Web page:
The top tray contains some paracord for guying, some old screwdrivers that double as stakes, some tape for the joints on the Spiderbeam pole, a jumper with powerpoles, an MFJ-108B as I use a paper log when I’m portable, and a homebrew panel meter with powerpole connectors that plugs into the RIGrunner to allow me to monitor the battery voltage. The panel meter is from eBay. They come in various configurations and cost around $5.00 shipped. I mounted it in a little project box and added a pigtail with powerpoles.

Panel meter

Panel meter

Inside the lower portion of the box is the main equipment:

Inside the box

Portable equipment

Comprising the TS-480SAT, a Dentron JR Monitor antenna tuner, a pair of Kenwood HS-5 headphones, a West Mountain Radio RIGrunner 4005, and an MFJ-259B.

And finally the EARCHI wire antenna, some coax jumpers, a battery cable with powerpoles, the Kenwood power cord with powerpoles, and an assortment of various coax cable lengths.

Coax and wire antenna

Coax and wire antenna

All of this fits in the SPUD box just fine although it does weigh 28 pounds. It’s definitely not playing in the same league as a KX2\KX3 station but as I said I’m typically not very far from my truck and when I am I have a heavy duty folding wagon to haul the SPUD box, a battery, a small folding table, a bag chair, my Alpha antenna, and the Spiderbeam pole if I’m going to use it. On occasion I’ve walked a few miles pulling this load and it works well as long as the trail is relatively smooth.

Folding wagon with portable station

Folding wagon with portable station

I originally purchased the SPUD box with the intent of building an EMCOMM box along the lines of this:

Emcomm box

Emcomm box

There’s an entire thread of various go boxes here. Most of these boxes are really well done but the more I thought about it the easier it was just to set the station in the box. I don’t mind pulling the stuff out of the box and wiring it up. It doesn’t take all that long. The emcomm boxes certainly have the advantage of simply attaching an antenna and power plus most have both an HF and VHF\UHF radio. To some extent these are probably serving a different need than my simple portable station.

Power for my portable station is provided by a trolling motor battery. Not the lightest power source but it provides plenty of capacity to run a portable radio at 100W for a fair amount of operating time. Eventually I’ll add a portable solar panel and charge controller to my portable station. For now what I have is working well. Over the past year the vast majority of my contacts have been from my portable station. As Andrew, VK1AD says, “Get out of the Radio Shack and Live Life.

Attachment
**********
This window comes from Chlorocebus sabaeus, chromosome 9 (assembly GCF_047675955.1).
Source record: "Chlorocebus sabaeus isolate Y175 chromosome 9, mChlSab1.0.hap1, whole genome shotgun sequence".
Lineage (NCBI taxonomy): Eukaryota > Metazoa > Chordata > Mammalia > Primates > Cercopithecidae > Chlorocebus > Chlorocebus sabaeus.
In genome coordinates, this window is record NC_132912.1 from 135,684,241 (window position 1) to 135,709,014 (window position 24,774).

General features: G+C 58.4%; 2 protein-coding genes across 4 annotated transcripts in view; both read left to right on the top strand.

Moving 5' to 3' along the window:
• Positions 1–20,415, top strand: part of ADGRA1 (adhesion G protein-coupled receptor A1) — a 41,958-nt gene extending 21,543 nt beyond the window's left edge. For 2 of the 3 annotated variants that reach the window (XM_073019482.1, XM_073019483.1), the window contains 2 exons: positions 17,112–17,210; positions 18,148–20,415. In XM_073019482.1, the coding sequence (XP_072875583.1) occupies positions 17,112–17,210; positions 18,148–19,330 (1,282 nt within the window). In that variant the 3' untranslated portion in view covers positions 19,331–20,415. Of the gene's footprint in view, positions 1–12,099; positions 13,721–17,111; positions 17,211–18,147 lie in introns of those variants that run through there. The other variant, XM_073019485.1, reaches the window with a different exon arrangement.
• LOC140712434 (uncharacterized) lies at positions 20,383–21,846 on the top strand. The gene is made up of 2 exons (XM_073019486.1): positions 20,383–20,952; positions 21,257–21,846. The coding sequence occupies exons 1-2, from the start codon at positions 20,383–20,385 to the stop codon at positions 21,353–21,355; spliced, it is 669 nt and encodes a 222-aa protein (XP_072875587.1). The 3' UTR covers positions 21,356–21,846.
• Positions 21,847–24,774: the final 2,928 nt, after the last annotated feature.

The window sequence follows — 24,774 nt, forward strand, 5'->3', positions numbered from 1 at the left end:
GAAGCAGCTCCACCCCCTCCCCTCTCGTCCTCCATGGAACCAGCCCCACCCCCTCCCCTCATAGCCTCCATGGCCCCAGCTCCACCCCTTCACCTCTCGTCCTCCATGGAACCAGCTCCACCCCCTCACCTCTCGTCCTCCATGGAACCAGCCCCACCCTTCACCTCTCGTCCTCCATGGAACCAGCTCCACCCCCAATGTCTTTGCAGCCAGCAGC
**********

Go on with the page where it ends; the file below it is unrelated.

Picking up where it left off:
ARRL “The Doctor is in” podcast

In the event that you haven’t heard, this past April the ARRL started a bi-weekly podcast called “The Doctor is in.” The doctor is Joel Hallas, W1ZR who’s written “The Doctor is in” column in QST since 2006. His co-host is QST Editor Steve Ford, WB8IMY. Each podcast has a topic and they also answer at least one question that was submitted to them that is usually related to the topic. The podcasts are about 20 minutes long.

This is an excellent podcast. It’s very well done and the topics are handled with just the right balance of science based in reality. Typically when Steve asks Joel a question his first response is something along the lines of “well it depends” followed by a reasonable explanation of the science flavored with the reality that there are always a number of variables at play so it’s hard to make exact statements with three decimal places of accuracy. This is especially true with most of the topics that they’ve presented so far, the vast majority of which have been related to antennas, feedlines, and propagation. The theme of “it depends” certainly applies in these areas. The math and science will get you in the ballpark but at the end of the day you have to fiddle with it to get it to do what you want. Antennas and feedlines will always do something, it’s just a matter of whether they are doing what you want them to do. The “Doctor is in” podcast definitely improves the signal-to-noise ratio of the topics that they address. I’d highly recommend that you add it to your list of favorite podcasts.